The authors did not appears to be surprise that local leadership of that area took it upon themselves to attack and massacre large numbers of white settlers in such major scale. Usually in a theocratic society like the one under Brigham Young, local leaders don't act on something this big without some sort of approval from their leaders. Authors did not think it was strange that Indian leaders who after meeting with Brigham Young, some of them were involved in the initial attack the wagon train that turn out to be was just a prelude to the Mormons' participation that was the main event. Nor the authors thought of injustice that these Indians got the total blame for the massacre there after. It is also funny that these LDS historians insisted that most Mormons who took part of the massacre were good people who led exemplary lives before and after the incident. The authors should read Christopher Browning's Ordinary Men. That book shows how ordinary men could turned into evil murderers when given a proper environment and lack of morals.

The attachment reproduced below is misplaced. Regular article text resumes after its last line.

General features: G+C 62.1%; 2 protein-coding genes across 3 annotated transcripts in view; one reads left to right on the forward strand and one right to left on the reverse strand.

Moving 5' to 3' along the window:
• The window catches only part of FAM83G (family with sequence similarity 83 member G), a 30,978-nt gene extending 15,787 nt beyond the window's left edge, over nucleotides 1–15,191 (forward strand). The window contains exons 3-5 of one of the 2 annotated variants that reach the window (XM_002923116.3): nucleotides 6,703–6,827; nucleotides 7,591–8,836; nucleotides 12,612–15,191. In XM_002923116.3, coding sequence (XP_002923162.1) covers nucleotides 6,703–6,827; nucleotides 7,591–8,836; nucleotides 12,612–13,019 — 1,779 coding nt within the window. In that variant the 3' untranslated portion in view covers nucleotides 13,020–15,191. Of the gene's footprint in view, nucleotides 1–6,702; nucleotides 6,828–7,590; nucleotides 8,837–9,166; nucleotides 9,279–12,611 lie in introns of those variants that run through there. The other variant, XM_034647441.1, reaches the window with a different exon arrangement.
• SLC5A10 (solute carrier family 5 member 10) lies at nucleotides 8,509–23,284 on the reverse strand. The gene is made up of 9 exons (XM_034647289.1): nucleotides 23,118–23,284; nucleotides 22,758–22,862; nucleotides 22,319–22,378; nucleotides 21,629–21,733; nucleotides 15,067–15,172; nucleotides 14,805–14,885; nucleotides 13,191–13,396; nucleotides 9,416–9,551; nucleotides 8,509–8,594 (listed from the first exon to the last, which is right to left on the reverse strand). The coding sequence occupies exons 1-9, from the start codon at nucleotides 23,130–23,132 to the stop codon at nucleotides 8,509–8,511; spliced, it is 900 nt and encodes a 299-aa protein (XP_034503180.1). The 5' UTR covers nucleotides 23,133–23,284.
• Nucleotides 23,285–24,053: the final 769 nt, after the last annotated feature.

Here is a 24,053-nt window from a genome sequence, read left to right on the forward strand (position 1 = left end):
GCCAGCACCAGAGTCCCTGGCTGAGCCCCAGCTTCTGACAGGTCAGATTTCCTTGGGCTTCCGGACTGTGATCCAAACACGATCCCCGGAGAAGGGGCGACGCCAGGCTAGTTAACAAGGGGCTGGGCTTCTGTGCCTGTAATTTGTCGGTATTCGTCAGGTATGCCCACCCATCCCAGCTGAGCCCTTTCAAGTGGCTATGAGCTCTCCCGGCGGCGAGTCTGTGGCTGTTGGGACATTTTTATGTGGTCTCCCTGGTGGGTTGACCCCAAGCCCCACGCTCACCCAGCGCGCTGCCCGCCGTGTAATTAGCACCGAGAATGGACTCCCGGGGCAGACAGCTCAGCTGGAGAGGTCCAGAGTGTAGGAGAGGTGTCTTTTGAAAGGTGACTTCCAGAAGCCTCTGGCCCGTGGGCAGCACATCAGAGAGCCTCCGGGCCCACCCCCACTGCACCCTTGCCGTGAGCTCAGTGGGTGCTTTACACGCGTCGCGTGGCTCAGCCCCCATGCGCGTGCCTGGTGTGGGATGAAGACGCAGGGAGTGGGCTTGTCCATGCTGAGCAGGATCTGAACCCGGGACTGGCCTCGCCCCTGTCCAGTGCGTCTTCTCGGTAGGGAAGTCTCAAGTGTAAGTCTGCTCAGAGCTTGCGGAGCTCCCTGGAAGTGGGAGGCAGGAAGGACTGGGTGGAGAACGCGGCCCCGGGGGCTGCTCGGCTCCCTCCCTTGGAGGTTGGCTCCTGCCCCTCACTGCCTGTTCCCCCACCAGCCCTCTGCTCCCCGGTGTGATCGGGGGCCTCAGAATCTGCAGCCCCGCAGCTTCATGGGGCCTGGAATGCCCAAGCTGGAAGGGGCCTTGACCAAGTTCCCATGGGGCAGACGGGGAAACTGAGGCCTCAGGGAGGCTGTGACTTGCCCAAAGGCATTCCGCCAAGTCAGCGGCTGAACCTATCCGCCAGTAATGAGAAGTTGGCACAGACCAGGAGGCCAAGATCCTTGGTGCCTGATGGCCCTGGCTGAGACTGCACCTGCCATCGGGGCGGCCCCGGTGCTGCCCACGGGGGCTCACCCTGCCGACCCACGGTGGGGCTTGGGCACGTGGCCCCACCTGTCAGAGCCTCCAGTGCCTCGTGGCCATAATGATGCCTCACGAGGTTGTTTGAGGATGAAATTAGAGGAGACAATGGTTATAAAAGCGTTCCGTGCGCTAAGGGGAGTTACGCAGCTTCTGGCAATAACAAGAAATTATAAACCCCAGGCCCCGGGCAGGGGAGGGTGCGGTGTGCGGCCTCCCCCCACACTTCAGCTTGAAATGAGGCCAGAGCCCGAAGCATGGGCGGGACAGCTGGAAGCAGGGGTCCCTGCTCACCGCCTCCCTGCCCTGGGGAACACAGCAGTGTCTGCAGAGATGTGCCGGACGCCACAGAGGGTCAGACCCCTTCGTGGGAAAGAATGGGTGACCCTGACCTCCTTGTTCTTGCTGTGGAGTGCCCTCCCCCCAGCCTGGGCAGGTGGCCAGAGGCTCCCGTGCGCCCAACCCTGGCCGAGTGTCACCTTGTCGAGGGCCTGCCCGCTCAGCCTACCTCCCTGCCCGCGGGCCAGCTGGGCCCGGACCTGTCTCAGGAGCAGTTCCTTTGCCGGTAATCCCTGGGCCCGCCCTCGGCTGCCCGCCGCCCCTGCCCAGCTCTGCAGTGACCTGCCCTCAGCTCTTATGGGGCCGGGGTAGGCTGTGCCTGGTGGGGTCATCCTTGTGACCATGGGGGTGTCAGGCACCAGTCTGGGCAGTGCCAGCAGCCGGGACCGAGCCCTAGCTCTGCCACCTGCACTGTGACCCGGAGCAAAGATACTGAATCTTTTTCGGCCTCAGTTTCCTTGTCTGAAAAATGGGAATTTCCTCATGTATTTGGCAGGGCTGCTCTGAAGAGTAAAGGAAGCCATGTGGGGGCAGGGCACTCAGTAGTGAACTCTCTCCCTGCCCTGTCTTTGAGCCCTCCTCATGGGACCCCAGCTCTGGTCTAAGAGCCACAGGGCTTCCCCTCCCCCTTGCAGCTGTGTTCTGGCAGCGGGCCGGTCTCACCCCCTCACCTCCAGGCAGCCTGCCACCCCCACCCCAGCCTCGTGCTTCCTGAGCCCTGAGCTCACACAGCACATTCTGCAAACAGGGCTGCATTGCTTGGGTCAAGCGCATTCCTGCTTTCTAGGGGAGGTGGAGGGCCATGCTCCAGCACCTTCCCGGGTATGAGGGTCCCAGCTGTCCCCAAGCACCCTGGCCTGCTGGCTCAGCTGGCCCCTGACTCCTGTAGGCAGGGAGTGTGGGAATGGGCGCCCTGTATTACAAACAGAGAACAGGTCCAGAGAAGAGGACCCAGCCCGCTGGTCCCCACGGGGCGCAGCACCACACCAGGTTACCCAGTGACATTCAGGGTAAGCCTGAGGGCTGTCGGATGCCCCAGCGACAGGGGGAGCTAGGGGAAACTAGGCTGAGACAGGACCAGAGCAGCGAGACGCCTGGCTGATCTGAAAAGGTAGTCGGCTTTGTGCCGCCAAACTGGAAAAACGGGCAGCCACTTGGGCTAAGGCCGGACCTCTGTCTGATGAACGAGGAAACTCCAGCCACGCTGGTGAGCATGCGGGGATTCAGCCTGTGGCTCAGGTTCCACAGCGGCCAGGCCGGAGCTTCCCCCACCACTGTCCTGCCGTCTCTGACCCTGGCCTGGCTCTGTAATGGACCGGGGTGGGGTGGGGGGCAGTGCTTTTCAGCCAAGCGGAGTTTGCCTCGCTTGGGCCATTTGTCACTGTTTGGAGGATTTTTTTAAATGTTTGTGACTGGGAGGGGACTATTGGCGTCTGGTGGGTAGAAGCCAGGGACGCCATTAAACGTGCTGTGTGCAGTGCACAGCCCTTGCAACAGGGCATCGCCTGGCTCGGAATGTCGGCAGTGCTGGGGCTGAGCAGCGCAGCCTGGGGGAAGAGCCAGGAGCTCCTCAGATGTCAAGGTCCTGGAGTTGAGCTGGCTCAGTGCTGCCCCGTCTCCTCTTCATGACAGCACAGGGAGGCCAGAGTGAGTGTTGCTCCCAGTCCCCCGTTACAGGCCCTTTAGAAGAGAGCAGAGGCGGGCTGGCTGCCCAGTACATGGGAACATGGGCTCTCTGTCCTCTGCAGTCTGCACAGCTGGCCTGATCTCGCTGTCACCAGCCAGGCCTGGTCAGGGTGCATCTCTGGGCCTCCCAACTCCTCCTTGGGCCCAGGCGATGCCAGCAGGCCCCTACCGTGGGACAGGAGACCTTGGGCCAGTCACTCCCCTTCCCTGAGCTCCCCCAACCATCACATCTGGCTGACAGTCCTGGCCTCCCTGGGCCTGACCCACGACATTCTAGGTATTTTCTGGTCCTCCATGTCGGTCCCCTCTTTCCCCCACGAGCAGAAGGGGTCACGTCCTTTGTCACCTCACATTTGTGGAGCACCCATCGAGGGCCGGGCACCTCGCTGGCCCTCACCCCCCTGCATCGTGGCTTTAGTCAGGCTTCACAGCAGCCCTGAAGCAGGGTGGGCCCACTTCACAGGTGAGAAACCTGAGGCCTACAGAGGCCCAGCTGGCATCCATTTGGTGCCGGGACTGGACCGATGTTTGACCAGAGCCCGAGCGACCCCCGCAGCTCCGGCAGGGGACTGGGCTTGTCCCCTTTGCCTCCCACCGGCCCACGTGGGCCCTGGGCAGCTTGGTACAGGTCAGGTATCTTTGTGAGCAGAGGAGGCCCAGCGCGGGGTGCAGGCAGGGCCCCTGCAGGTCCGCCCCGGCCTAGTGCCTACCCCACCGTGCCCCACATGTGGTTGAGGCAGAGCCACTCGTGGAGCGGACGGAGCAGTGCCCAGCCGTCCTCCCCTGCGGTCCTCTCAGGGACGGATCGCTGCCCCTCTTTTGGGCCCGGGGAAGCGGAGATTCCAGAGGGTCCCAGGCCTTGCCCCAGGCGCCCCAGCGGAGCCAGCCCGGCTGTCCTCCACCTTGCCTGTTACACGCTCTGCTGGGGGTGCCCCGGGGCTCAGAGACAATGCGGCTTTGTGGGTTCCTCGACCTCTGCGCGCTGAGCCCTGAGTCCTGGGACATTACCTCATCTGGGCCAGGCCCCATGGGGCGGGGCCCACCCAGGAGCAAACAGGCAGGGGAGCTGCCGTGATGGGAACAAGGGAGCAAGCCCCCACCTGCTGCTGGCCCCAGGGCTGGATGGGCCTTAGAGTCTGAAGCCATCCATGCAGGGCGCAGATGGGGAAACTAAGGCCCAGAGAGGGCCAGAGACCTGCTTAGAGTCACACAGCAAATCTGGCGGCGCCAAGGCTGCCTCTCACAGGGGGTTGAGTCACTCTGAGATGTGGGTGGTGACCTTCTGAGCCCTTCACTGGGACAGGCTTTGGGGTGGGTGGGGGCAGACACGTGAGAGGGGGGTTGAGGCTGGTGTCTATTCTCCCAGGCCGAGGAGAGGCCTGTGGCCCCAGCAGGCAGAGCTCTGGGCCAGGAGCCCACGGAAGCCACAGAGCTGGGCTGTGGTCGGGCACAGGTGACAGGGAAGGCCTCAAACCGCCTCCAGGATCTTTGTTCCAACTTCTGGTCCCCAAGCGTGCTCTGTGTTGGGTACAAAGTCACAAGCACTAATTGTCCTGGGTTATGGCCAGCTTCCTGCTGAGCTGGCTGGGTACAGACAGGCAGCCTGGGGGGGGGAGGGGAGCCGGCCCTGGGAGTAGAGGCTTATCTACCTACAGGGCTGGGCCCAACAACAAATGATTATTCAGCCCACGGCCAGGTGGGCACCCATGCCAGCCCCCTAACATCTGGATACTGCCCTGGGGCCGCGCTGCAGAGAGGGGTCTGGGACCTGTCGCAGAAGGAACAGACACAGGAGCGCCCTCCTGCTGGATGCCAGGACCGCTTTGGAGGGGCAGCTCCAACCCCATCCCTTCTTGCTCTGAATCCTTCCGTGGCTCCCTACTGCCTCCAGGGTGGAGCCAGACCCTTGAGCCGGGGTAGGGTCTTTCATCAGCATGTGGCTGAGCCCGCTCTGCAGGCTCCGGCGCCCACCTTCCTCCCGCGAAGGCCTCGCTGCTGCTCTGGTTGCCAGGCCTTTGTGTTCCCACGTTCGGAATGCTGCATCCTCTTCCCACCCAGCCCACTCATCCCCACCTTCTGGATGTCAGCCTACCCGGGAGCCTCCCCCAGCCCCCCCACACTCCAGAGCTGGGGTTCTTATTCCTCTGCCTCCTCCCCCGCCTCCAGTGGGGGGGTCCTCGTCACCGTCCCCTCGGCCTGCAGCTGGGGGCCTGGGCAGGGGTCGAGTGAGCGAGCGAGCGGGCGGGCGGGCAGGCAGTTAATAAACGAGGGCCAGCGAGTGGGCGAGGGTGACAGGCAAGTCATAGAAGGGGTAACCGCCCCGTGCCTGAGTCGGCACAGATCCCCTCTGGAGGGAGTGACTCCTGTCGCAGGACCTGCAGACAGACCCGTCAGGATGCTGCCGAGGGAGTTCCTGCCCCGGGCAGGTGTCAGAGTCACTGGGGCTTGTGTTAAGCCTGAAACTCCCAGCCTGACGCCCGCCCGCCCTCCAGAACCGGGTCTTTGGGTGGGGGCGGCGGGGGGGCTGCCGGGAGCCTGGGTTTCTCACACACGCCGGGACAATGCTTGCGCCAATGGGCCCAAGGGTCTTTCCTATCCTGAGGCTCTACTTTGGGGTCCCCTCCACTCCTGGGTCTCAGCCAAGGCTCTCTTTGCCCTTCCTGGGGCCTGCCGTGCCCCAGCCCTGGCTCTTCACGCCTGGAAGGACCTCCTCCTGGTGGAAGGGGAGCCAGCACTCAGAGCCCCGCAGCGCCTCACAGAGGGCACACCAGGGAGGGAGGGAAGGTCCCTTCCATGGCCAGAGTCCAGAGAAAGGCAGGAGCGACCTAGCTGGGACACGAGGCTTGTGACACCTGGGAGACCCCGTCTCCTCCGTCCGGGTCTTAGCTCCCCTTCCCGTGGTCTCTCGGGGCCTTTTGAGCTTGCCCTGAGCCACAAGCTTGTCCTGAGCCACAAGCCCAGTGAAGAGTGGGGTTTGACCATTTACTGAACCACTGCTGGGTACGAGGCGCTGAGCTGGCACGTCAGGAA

The book overall acknowledge Mormon participation but avoid Mormon responsibility. As the authors see it, it is a work of the few good but misled men who strayed morally for a moment. It say nothing about the effort of the church to cover up this crime and protected the men who took part of it. The book ends with the massacre and there is one additional chapter on John D. Lee, the official sacrificial lamb of the church who was executed for the crimes of so many others. Why the book did not go into the aftermath more closely is strange considering all the research the authors have done. In the criminal justice system, those who sheltered, protected, aided and abetted a crime is just as guilty as those who pulled the trigger. This is where many who blamed the LDS Church point their fingers and this is one subject that this book totally failed to address. Maybe the authors are looking for more profits and seeking to write a second book....?